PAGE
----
U.S. diplomats suggested that India send Bollywood stars to tour Afghanistan to aid international efforts to stabilise the country. In a confidential March 2007 cable responding to a request from Washington for “specific, concrete ideas for opportunities for India to use soft power in helping Afghanistan’s reconstruction”, officials said Bollywood was an area that “seems ripe”.
“We understand Bollywood movies are wildly popular in Afghanistan, so willing Indian celebrities could be asked to travel to Afghanistan to help bring attention to social issues there,” the cable said.
The unlikely idea — which never came to fruition — reveals the constant efforts of diplomats at the large embassy in New Delhi to exploit Indian resources and goodwill to bolster the international effort in Afghanistan. “India has significant aid to offer,” the cable notes, adding that a key challenge would be “to overcome Pakistani objection[s] ... if India is to expand its role”.
Dozens of cables sent from the embassy reveal the difficulty diplomats there have had in reconciling the differing agendas of America’s regional allies in Afghanistan.
India’s attempts to build its influence in Kabul and among Afghans through indirect aid and reconstruction assistance have often been seen by Pakistan as evidence of a strategy of encirclement by its historic enemy. One cable refers to “India’s lingering zero-sum suspicion of U.S. policies towards Pakistan”. One key concern for India — apparent in several cables — is that the U.S. and its western allies will prematurely withdraw from Afghanistan having negotiated some kind of settlement with the Taliban. The Indian position has been that any attempt to reconcile with militants is doomed to failure and risks plunging Afghanistan into anarchy and fanaticism from which Pakistan stands to benefit.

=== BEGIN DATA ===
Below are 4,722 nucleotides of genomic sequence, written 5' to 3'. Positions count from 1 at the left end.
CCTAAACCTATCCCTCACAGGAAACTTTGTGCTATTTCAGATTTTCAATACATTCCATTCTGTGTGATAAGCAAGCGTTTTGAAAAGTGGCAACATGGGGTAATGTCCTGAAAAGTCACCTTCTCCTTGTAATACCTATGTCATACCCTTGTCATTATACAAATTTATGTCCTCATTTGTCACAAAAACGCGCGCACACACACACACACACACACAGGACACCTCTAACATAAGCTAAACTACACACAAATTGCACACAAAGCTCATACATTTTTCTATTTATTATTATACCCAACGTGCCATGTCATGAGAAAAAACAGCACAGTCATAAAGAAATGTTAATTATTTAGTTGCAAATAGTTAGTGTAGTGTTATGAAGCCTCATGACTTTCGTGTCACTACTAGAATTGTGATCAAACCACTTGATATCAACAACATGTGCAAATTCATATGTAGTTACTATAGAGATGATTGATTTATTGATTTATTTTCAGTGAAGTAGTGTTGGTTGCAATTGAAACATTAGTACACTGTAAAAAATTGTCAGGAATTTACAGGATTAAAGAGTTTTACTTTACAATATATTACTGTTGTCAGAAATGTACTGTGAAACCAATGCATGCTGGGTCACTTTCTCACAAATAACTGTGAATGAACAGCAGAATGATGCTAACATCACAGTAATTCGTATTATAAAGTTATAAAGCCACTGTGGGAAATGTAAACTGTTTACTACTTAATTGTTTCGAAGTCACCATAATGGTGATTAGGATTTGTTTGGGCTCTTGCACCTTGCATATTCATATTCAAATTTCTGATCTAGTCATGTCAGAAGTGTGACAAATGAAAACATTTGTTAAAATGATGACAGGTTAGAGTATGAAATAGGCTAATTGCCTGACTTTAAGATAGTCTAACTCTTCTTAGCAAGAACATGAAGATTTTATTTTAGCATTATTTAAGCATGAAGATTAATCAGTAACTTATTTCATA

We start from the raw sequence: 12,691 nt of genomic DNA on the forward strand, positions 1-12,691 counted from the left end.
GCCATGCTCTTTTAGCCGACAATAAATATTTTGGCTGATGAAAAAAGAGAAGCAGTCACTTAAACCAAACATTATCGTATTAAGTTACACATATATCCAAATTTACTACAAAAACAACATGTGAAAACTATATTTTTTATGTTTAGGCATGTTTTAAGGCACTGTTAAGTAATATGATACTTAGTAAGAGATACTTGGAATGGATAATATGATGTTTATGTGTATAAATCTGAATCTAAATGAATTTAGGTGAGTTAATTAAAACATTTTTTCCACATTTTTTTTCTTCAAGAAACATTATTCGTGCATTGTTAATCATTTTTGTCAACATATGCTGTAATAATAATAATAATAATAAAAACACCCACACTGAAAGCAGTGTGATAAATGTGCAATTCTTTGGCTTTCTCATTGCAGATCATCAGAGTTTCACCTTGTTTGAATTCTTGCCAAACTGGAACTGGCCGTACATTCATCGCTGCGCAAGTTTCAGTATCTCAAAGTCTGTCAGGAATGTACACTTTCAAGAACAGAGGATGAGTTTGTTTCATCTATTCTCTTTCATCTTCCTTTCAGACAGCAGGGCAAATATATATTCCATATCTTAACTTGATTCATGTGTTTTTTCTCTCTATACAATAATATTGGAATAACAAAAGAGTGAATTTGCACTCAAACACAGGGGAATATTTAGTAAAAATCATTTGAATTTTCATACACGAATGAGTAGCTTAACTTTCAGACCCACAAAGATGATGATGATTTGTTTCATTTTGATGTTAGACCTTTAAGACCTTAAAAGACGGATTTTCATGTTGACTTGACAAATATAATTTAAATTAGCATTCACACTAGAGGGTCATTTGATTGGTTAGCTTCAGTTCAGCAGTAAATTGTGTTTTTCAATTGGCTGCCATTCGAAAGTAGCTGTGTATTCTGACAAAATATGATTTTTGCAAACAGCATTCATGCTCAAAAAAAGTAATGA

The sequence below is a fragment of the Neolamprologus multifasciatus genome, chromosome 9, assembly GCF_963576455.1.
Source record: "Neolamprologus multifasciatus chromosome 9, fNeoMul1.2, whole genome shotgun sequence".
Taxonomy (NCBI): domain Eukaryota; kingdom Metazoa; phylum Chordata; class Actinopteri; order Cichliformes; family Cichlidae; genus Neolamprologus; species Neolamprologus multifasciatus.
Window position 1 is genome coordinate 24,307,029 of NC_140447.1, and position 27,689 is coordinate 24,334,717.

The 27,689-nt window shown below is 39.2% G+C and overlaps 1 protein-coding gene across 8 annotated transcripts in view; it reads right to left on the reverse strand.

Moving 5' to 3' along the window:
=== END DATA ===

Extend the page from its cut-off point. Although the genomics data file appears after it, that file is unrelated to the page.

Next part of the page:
Cables describe the Indian national security adviser, Shiv Shankar Menon, telling a visiting senator, Claire McCaskill, that if the Pakistani establishment felt U.S. commitment was flagging it would “sit it out and use the Indian threat as an excuse for not doing what was needed [to tackle militants inside Pakistan]”.
Mr. Menon said he may be a “minority of one,” but he thought there was some potential for success in Afghanistan. “The British were convinced the coalition would lose because they lost three wars there, but others had been able to tame the country,” Mr. Menon told McCaskill in February.
Two days previously, Y.K. Sinha, India’s top diplomat for Afghanistan, Pakistan and Iran, expressed scepticism over the reintegration and reconciliation efforts that had become a centrepiece of the Nato strategy in Afghanistan and told U.S. diplomats “a precipitate U.S. exit would embolden ‘fanatics’ to feel they had defeated both the USSR and the U.S ... and the result will be very bad for the region”.
Delhi believes the Pakistani security services are effectively in control of the top leadership of the Taliban.
Indian officials told their U.S. counterparts in 2007 that “there were also signs of increasing ties between the Taliban and al-Qaida elements on both sides of the Pakistan-Afghanistan border, a fact which is of major significance for stability in both countries”.
“From the debriefings of Dr. Mohammed Hanif, a key Taliban spokesman arrested on January 15, [a senior intelligence officer] stated that “we now know that Mullah Omar is under Pakistani protection,” one cable reported.
“India had also learned that the former chief of Pakistan’s ISI was directly involved in assistance to the Taliban,” the cable said.
Copyright: Guardian News & Media 2010